Öresund Bridge, the border between Sweden and Denmark. Photographer: Johan Nilsson Credit: Ritzau Scanpix
Written by Isla Storie and Jamie Szmitz
Fleeing your own country, your survival dependent on seeking refuge in another, can be a frightening, uncertain process as it is. But what happens when a country known for its open-door approach to accepting refugees starts to close that door, and the minds of its population with it?
A wave of change
Historically, Sweden has adopted a very generous immigration policy, particularly for those impacted by conflict. Between 1984 and 2016, granting permanent residency permits to all asylum seekers and refugees was standard practice.
However, in the wake of the 2015 migration crisis, which saw over 160,000 refugees enter Sweden over three months -the largest number in the European Union per capita- hard-hitting changes were made. Temporary legislation, implemented in 2016, disregarded the country’s traditional open-armed welcome for a more cautious approach. 30 years of guaranteed residency came to an end when the government placed time limits on new permits in an attempt to reduce record numbers of asylum applications without closing the borders.
Henrik Emilsson, researcher in international migration and ethnic relations at Malmö University, outlined Sweden’s approach:
“You need to be the “good guy” in Sweden. We want to reduce migration but not seem like evil people, so there is a limit to what you can do in Sweden, as it has to be decent and an international role model”.
Where such a limit lies is as yet unclear, as this legislation was made permanent as part of the Swedish Aliens Act in July 2021. Residency permits were officially reduced to 13 months or three years, supported by existing procedures for integration into society.
“If you get asylum, you get a two-year programme to educate yourself and prepare for the labour market” explained Emilsson. This includes learning Swedish, tests for which, he stated, may become part of the application for permanent citizenship in the future:
“The tightening of restrictions has only just begun,” he added.
The measure of Malmö
Sweden’s third-largest city has had its fair share of immigration, with around one-third of its 348,000 inhabitants born in another country, and receiving the most refugees out of all Swedish municipalities in recent years. This was potentially boosted by neighbouring Denmark’s decision to keep its borders open during the 2015 crisis to allow refugees to travel through the country to reach Sweden via the Øresund Bridge, which connects the Danish capital Copenhagen with Malmö.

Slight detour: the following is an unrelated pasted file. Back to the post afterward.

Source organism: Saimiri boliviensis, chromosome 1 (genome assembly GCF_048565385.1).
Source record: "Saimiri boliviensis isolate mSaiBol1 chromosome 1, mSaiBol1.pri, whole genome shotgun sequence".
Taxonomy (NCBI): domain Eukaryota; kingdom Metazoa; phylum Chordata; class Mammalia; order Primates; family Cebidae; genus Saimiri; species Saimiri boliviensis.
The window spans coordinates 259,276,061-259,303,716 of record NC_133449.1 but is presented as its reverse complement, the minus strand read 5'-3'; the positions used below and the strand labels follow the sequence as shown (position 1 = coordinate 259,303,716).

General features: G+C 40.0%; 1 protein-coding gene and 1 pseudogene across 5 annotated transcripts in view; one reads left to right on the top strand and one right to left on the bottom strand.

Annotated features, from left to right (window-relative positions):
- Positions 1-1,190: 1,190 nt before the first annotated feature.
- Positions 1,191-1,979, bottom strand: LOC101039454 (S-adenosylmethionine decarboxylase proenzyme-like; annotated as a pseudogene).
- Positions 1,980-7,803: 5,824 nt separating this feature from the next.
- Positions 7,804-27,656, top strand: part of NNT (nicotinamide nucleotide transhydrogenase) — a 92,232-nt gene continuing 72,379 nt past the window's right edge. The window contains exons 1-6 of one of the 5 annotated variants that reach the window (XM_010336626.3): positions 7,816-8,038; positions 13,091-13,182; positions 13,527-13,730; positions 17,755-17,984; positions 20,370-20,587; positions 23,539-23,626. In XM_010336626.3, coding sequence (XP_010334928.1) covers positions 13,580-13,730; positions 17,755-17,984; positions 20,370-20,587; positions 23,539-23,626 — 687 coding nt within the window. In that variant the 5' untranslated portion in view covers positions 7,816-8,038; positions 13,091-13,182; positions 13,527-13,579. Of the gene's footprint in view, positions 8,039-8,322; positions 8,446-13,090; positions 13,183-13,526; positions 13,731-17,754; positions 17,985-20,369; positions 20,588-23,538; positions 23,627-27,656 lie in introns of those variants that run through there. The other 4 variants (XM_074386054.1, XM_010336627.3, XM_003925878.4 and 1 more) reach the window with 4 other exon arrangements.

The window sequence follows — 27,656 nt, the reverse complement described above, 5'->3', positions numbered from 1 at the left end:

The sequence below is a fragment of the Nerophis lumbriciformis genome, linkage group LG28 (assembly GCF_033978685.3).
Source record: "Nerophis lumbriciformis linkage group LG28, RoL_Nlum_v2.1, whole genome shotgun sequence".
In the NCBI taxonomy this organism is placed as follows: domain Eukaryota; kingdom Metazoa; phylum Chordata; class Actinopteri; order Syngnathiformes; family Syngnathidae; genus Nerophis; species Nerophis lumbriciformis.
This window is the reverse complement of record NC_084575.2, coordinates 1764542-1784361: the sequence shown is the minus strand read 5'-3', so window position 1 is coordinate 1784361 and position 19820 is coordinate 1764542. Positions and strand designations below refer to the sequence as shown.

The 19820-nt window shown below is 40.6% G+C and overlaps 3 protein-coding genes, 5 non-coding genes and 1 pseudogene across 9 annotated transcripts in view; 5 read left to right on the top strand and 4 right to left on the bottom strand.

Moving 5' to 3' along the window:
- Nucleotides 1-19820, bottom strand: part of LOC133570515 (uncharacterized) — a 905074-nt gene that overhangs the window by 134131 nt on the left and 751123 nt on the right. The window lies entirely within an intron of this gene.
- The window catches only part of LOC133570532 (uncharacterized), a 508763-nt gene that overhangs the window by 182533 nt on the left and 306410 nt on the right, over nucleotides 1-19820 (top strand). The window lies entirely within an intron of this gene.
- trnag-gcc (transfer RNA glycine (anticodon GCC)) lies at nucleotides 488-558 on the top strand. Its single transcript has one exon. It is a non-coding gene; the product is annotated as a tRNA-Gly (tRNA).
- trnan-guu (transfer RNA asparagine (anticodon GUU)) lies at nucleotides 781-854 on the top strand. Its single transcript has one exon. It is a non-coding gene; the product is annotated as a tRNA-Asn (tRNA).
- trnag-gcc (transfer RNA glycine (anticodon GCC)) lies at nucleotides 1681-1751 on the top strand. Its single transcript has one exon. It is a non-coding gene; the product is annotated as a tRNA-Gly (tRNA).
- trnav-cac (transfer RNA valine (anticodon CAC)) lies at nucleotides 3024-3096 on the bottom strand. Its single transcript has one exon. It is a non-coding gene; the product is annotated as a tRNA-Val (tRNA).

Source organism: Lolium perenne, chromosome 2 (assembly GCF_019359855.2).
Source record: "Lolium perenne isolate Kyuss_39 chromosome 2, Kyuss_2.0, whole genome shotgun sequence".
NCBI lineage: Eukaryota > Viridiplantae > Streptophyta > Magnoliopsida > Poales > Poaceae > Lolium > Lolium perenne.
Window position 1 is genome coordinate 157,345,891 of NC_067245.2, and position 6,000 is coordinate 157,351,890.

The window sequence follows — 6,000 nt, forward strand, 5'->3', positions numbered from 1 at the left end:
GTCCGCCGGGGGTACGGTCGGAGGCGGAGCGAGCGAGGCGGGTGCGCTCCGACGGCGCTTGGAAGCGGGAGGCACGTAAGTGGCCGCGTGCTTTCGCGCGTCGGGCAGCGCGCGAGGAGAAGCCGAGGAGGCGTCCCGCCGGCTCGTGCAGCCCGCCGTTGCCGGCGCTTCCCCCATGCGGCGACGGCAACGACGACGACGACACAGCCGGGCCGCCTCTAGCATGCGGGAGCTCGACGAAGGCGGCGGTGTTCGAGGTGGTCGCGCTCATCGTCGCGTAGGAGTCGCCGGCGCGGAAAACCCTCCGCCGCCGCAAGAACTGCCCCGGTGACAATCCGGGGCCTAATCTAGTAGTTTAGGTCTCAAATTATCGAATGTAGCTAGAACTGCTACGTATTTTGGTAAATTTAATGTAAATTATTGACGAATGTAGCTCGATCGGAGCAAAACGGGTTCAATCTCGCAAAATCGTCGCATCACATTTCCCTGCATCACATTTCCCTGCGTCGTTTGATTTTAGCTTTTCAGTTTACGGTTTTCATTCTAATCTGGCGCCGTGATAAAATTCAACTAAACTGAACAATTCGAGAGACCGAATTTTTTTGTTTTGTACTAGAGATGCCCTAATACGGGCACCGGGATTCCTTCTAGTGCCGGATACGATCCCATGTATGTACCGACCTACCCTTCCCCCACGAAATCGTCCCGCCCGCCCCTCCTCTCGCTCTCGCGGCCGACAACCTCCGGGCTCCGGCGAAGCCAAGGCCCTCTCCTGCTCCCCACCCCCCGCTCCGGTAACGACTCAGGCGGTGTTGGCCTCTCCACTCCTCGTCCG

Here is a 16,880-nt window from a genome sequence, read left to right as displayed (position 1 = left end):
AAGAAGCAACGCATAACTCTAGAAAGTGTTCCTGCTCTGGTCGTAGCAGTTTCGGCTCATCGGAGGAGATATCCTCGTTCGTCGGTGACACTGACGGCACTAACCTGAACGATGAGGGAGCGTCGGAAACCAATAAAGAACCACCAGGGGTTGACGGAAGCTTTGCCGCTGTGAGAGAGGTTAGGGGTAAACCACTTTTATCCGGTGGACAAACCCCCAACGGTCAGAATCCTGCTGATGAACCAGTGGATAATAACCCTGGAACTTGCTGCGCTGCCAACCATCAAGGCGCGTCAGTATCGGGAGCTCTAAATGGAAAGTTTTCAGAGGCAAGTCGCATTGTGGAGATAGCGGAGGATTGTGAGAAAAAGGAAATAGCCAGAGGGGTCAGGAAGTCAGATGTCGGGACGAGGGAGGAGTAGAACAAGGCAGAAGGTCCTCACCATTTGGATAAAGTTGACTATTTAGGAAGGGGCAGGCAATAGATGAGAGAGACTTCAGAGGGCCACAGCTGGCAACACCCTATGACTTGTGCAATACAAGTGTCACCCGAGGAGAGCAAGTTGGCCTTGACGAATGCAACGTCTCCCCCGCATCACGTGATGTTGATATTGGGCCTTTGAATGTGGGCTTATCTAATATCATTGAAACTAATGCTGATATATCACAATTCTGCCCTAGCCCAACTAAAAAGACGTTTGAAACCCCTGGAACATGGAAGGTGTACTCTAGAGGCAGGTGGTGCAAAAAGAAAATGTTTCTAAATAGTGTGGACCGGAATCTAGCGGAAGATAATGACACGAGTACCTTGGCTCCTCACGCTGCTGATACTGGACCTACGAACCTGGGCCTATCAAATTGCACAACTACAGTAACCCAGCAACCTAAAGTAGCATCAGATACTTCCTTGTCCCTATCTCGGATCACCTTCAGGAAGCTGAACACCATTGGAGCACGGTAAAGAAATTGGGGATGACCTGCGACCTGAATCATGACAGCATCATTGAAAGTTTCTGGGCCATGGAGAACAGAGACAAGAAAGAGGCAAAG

As easy as it can be to get there, staying is becoming a challenge. Many refugees arrive without a formal education, a potential hindrance to finding employment as a lot of jobs available in the city are specialised, often requiring a degree. This has a knock-on effect on finding and funding a place to stay, particularly in Malmö, where housing can be costly, all in all creating a vicious circle.
A cold Tuesday morning in Malmö sees immigrants and homeless people gravitate towards the warm embrace of Café David, run by Skåne City Mission. As the snow falls outside, they can enjoy a hot, healthy breakfast and meet other people in a safe environment. The buzz of conversation inside gives way to animated discussion among a group of men outside, the weather not a concern to them as they share their experiences since arriving in Sweden.
Emiliano came to Sweden from the African country Cape Verde and has struggled to integrate into Swedish society by getting a job:
“It’s not easy to be inside the system when you don’t have papers or competency in education.”
Another man arrived 11 years ago, escaping conflict in Somalia:
“I still haven’t been able to get a job, but I have a residency permit and a place to stay.”
While the attitudes to immigration were not brought up, some might argue they have become as cold as the weather outside.
Sweden and the European standard
Sweden’s stance on migration has changed drastically within the last decade. Anders Hellström, associate professor of political science at Malmö University, described the refugee crisis as a “discursive shift in Swedish politics.” The developments in Sweden can be compared to other European countries.
“When a lot of other European countries’ migration policies became gradually more restrictive, Sweden maintained a rather generous policy”, a hint towards Sweden accepting more refugees at this time than Denmark, who had implemented stricter rules.
Emilsson believes that Sweden is slowly becoming more restrictive all the time to reach the European level, but will never go as far as Denmark:
“That would be impossible.” Emilsson argued that Sweden’s political culture is based on the preservation of human rights, as well as working to encourage the EU to be more open, however the government cannot do this alone.
Alternatively, a more conservative stance on immigration has become generally accepted. According to Hellström’s observations, many Swedes are in favour of progressive forces for a more generous immigration policy:
“Sweden is determined to not follow the Danish example, but it’s difficult to tell which road it will take.”
Regardless of the magnitude of any decisions, however, the leader of the Moderate Party, Ulf Kristersson, claimed earlier this year that the issue of immigration is politically approached from a point of view which prioritises Swedes before protecting immigrants and refugees. The Sweden Democrats have previously defended their views by citing national interest in the sense that immigration can be a burden on the Swedish economy and welfare state.
The changes of legislation have coincided with the rise of the Sweden Democrats party. They have a strong anti-immigration ideology which alienated them from mainstream Swedish politics until the last decade. However, their increase in support has made them difficult to ignore for opposing parties. Emilsson stated that “it is still a very sensitive issue to cooperate with them.”